If not and there is an opportunity to talk about it, I would do so. I have always believed that being honest about one’s learning needs is very important. If the institution can make accommodations to assist the student in being successful, I believe the student should take full advantage of what is available. The college wants all of its students to be successful, which means that the staff needs to know what assistance students will need.
Disclose your learning difference if it helps tell your story. For example, a student that received a diagnosis mid-way through high school which impacted academic performance should share the information in their application. Filling in the dots of your progression helps admission officers distill the big picture of your application.
Disclosing a disability on the application is totally up to you. If you feel it will help explain something that might otherwise be confusing, then definitely use the opportunity to clarify. Schools can not hold a disability against you when evaluating your application, so you don’t need to worry about that. If the availability of certain support services will be critical to your success on campus, then the application is the place to make that known. If you haven’t done you homework to see if the campus can support your needs, and you don’t tell anyone about your disability, you may be disappointed once you are on campus. Again, if you feel after 4 years of high school you have things under control and don’t want to disclose a disability; go for it.
There is some division on this question. I have always believed that a student should disclose the information, that the disability is not something to hide, but is instead an important, but not defining, part of who they are and provides context for their overall record. However, there are those who fear that, the law notwithstanding, schools see it as a problem, one they do not want to deal with or are staffed to deal with once the student gets on campus, and thus may use it as a reason to deny admission. My experience has been to the contrary and I do think that it is in the applicant’s best interest to provide the admissions office with a full picture of who they are that includes full knowledge of the disability.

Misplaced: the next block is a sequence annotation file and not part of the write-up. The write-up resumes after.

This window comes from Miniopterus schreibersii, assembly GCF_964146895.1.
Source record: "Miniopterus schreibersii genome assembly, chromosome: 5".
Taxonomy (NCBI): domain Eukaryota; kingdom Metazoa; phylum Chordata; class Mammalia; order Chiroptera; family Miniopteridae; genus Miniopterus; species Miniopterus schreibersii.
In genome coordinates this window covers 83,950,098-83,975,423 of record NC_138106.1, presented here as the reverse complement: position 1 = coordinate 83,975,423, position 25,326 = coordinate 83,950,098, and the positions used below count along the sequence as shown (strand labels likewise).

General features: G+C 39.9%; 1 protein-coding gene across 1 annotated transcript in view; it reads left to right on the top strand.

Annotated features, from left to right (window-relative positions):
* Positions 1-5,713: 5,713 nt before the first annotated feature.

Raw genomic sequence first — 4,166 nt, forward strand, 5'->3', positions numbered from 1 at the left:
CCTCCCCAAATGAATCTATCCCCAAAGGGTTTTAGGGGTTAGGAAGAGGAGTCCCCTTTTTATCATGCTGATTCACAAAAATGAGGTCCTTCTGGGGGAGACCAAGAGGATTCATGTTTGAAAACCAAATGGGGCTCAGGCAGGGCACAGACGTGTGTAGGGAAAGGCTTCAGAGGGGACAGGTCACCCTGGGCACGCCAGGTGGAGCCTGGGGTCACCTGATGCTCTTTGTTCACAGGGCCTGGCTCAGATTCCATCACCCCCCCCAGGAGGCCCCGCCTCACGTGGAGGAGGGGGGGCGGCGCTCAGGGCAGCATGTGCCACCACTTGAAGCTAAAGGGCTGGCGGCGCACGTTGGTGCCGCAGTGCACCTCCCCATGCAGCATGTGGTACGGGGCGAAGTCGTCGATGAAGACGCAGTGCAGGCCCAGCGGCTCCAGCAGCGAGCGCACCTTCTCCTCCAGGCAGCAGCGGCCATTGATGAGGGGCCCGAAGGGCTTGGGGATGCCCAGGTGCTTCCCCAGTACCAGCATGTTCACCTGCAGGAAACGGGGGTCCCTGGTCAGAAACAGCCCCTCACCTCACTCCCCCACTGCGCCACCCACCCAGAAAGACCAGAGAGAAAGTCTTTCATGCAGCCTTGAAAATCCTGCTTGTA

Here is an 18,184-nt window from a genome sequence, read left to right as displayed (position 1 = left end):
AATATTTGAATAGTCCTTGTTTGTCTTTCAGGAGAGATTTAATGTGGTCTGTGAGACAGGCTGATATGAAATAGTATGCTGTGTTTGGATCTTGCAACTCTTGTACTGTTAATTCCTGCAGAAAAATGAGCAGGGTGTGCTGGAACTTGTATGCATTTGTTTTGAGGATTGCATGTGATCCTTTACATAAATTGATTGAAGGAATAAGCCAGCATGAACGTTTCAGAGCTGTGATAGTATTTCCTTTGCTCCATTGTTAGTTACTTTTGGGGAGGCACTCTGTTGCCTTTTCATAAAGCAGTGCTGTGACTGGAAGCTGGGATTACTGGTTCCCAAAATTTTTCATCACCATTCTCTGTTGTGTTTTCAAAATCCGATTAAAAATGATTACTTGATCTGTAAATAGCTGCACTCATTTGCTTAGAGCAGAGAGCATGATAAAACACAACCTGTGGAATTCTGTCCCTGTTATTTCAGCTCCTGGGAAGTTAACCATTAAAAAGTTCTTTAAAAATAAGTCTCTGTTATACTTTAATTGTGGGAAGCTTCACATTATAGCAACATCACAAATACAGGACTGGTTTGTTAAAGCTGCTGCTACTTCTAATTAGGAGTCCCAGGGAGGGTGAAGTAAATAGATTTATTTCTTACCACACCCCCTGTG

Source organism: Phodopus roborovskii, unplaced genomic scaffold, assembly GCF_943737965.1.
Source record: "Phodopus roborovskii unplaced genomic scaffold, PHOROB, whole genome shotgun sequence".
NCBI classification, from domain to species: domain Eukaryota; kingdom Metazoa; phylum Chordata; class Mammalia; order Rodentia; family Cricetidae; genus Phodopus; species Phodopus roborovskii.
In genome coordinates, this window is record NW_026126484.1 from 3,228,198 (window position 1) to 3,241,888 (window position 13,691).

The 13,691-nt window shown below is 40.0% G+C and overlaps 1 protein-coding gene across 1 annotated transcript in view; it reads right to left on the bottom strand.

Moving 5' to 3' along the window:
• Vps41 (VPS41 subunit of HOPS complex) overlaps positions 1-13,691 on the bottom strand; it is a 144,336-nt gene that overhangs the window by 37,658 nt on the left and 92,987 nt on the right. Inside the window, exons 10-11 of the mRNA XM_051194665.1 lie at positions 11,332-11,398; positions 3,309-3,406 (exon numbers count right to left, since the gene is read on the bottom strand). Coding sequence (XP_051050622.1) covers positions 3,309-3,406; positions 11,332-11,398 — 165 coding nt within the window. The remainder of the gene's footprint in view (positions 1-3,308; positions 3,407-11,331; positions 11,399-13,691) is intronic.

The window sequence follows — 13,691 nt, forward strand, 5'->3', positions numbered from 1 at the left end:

Yes, so that the university can accomadate you.
Absolutely, so they can be assured that all necessary steps are taken to satisfy it if the student decides to attend that school. Otherwise, it could be a disaster!
There is not a simple answer to this question. If you are applying to a college that works primarily with students with learning differences then I would suggest disclosing your disability. However, in general I do not recommend disclosing your disability. It is important to note that this will in no way hinder you from accessing services for your disability once admitted. You will submit documentation of your disability once you are admitted to determine the services you will receive.
Students should be able to disclose their disability when they apply to college without fear of discrimination. Remember, when you sign your application, you are attesting to the fact that all information is truthful and is not altered in any way. According to the Rehabilitation Act of 1973, Section 504, “No otherwise qualified handicapped individual in the US shall soley by reason of his handicap, be excluded from participation in, be denied the benefits of, or be subjected to discrimination under any program or activity receiving financial assistance.” A college can not limit the number of students with disabilities they admit.